time off for good behavior

time off for good behavior

Let’s talk about the next installment in the “watch your language” project: time off for good behavior.

That phrase usually conjures up visions of getting out of prison early as a reward for behaving well.

And it’s one many of us can relate to when the weekend, vacation, or holidays are upon us.

You have been so. good. for. so. long. You deserve a break today, right?

(Nope, not there. You know better than to hit the drive-through, right? Well, most of the time you do. But you’ve been so. good. for. so. long….)

it’s all about the preposition

We had a family friend from Cuba who just couldn’t get a handle on the usage of English prepositions. It made for good running jokes.

And think about it: what exactly does “for” mean?

  • You can take time off for taking care of some personal business. So the action of the of the verb after “for” comes after the action before it. (And yes, you might very well say “to take care of some personal business. Don’t quibble.)
  • You can get a reward for doing something. So the action of the verb after “for” comes before the action before it.

“For” means two very different things here (in fact, kinda opposite): “for the purpose of” and “because of.”

good behavior

Going to make a small detour here to talk about “good behavior.” Because it’s my blog and I can detour all I want.

Often on our health journeys, we think about “good behavior” as a chore. It’s a burden to “be good” all the time.

No wonder we want to “be bad” once in awhile! “Being bad” is more fun. It’s easier, right?

At Growing Great, a SoCal nonprofit where I once upon a time taught nutrition to elementary school kids, one of our principles was that we didn’t refer to food as “good” or “bad;” instead, food is “a better choice” or “a worse choice.”

For those of us who are uncomfortable with ambiguity, that might open a whole can of worms. Better and worse are in that icky gray area. Good and bad are so much cleaner.

So the first mindset shift I’d like to suggest is from “good behavior” and “being good” to “making better choices.” In the Integrative Nutrition® world, we ask clients to make better choices—and only 50% of the time for starters!

That may seem soft in our “just do it” culture that encourages us to “do hard things” and “push through.” Because “no pain, no gain,” right?

Let me simply ask: how is that working out for you so far, being 100% good all week, then 100% bad all weekend?

time off for

In addition to thinking about “making the better choice 50% of the time,” I also invite you to reframe the “time off for” to the sense that you now have time off to do the things that might feel more difficult when you’re crazy busy.

Think of weekends, vacations, and holidays as time to implement new habits that you can gradually integrate into your everyday life: make better food choices, move more, go to sleep earlier and sleep longer, drink more water and less alcohol, spend less time watching trash TV and more time with loved ones—whether they’re 2- or 4-legged.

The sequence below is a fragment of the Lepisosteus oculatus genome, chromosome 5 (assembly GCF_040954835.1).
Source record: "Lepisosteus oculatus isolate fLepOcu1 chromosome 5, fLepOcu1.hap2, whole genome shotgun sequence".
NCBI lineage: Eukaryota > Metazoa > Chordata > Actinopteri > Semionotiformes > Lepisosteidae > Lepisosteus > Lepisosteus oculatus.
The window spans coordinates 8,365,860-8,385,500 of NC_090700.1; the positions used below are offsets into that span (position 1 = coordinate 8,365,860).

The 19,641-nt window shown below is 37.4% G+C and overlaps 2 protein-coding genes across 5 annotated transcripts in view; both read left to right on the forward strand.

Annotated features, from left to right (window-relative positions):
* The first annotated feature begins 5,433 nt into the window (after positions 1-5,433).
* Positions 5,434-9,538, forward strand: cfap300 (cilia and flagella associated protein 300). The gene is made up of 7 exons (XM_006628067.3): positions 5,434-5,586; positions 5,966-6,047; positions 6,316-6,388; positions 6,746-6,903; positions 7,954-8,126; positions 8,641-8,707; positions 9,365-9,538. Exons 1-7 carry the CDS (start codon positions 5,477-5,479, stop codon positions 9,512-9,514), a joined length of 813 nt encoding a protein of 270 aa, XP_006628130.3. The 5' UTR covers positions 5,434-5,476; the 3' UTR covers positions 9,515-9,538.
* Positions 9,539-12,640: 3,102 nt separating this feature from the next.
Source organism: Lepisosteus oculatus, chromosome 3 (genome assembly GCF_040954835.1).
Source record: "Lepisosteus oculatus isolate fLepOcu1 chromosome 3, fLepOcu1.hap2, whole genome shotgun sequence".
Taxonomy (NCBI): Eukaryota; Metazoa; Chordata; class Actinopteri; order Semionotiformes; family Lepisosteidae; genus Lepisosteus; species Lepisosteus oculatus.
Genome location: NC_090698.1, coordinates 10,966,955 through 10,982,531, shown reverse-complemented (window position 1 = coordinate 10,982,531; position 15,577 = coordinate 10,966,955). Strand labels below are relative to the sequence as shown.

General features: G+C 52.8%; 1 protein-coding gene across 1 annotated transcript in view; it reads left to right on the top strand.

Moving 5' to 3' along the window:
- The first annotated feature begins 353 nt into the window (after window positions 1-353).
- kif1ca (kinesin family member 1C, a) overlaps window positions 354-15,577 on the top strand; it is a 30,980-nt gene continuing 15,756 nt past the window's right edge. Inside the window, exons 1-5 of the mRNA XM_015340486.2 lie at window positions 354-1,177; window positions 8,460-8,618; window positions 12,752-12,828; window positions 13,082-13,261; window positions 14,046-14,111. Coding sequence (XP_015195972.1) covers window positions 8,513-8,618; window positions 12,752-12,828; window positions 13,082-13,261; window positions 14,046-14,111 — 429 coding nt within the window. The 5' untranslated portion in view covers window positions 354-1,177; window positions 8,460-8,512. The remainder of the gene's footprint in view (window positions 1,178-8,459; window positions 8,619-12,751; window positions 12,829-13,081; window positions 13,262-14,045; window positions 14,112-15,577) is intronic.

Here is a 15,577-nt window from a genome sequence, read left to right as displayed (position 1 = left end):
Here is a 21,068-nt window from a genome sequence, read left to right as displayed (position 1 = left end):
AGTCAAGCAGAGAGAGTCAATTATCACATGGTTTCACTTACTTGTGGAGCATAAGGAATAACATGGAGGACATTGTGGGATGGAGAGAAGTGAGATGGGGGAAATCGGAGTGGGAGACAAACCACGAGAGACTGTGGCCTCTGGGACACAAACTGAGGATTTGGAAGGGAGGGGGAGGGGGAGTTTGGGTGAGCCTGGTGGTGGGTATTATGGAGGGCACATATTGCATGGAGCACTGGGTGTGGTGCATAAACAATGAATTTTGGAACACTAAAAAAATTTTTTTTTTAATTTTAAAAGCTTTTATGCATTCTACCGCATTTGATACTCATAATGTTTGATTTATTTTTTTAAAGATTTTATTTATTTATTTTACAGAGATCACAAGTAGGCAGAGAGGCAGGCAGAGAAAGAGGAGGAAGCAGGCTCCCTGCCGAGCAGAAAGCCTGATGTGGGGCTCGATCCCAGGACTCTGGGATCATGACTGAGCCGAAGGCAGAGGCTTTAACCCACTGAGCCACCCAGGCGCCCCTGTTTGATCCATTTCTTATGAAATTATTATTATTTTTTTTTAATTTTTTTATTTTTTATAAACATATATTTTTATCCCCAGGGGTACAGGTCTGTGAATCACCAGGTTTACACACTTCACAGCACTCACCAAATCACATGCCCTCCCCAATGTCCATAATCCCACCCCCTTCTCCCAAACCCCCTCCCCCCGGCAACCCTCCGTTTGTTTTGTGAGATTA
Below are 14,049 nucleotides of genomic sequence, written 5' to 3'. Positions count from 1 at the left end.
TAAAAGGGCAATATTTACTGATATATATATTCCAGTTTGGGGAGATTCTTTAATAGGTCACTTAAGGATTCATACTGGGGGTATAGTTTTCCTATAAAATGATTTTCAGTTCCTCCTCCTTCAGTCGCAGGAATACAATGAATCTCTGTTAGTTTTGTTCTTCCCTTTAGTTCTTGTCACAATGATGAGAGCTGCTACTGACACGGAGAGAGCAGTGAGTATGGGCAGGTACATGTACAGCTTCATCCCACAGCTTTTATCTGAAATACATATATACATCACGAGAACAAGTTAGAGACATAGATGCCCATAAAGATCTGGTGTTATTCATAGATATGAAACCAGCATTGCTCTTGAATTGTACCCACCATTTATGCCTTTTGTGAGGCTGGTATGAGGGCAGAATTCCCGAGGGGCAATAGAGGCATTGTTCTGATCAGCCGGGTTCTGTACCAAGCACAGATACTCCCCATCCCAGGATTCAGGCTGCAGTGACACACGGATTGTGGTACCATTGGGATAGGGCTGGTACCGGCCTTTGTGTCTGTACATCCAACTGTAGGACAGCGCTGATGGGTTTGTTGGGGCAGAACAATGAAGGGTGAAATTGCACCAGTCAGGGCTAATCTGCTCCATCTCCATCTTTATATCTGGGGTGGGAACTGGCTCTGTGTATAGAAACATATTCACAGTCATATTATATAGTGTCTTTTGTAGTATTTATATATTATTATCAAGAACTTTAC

And remember, the goal of your time off is to find ways to make the better choices more accessible during the times when you don’t have, well, time.

Meal prep, cleaning the house, doing yardwork—yes, they’re chores. And they can also be a form of satisfying soul care: you’re taking time to set yourself up for success when you don’t have time.

Because the better choice has got to be the easy choice, or we won’t make it in the moment.

reframe “time off for good behavior”

When you hear me say, “time off for good behavior,” I really mean, “time for making better choices.”

I often hear clients tell me that they dread not being on a schedule, not having the structure of a school or work week. And most of them have come to embrace the idea of being unscheduled as a time for making better choices—and with great success.

When they’re making good progress toward their health goals, many clients dread the holidays and vacations the most: being unscheduled and stressed out by the demands of travel/time with difficult family members is a double whammy that can tip them right over the edge into making one not-so-good choice after another.

And many, many of them think that taking a health journey with a coach is something to complete before the holidays or start after they holidays, when in fact, the opposite is true:

  • If you rush to complete a program before a big holiday or vacation, you might go in and find you weren’t really ready to stop after all. And you might find yourself rewarding yourself for “good behavior” with the same old “bad behavior.”
  • If you wait until after the holidays to start, you’re likely really misbehaving with the idea that it’s your last chance before you have to “be good.” And you’re even further behind on your journey than you meant to be.

I love running coaching programs in the fall precisely for this reason: you learn some skills, gain some tools, then get “time off for good behavior:” time to practice your new skills, use your new tools, observe how you do, then come back to fine tune them with me for a few more weeks.

make the connection

Ready to commit to a health coaching program that takes you through the holidays? 

The Fall 2023 cohort of Stewarding Emotional Eating™ starts October 2 and runs for 13 weeks.

  • You’ll get about 7 weeks of content before we take a 1-week break for practicing your better choices over Thanksgiving.
  • We regroup for 4 weeks to talk about our experiences and learn some more skills and gain some more tools before we take a 2-week break for practicing some more good choices during the December/January holidays.
  • And then we have 2 more weeks together in January to really solidify your new skills and polish your new tools.

All that coaching and time off for vacation. And more support when you need it most—in your everyday life.

Interested? Click here for details and the application link.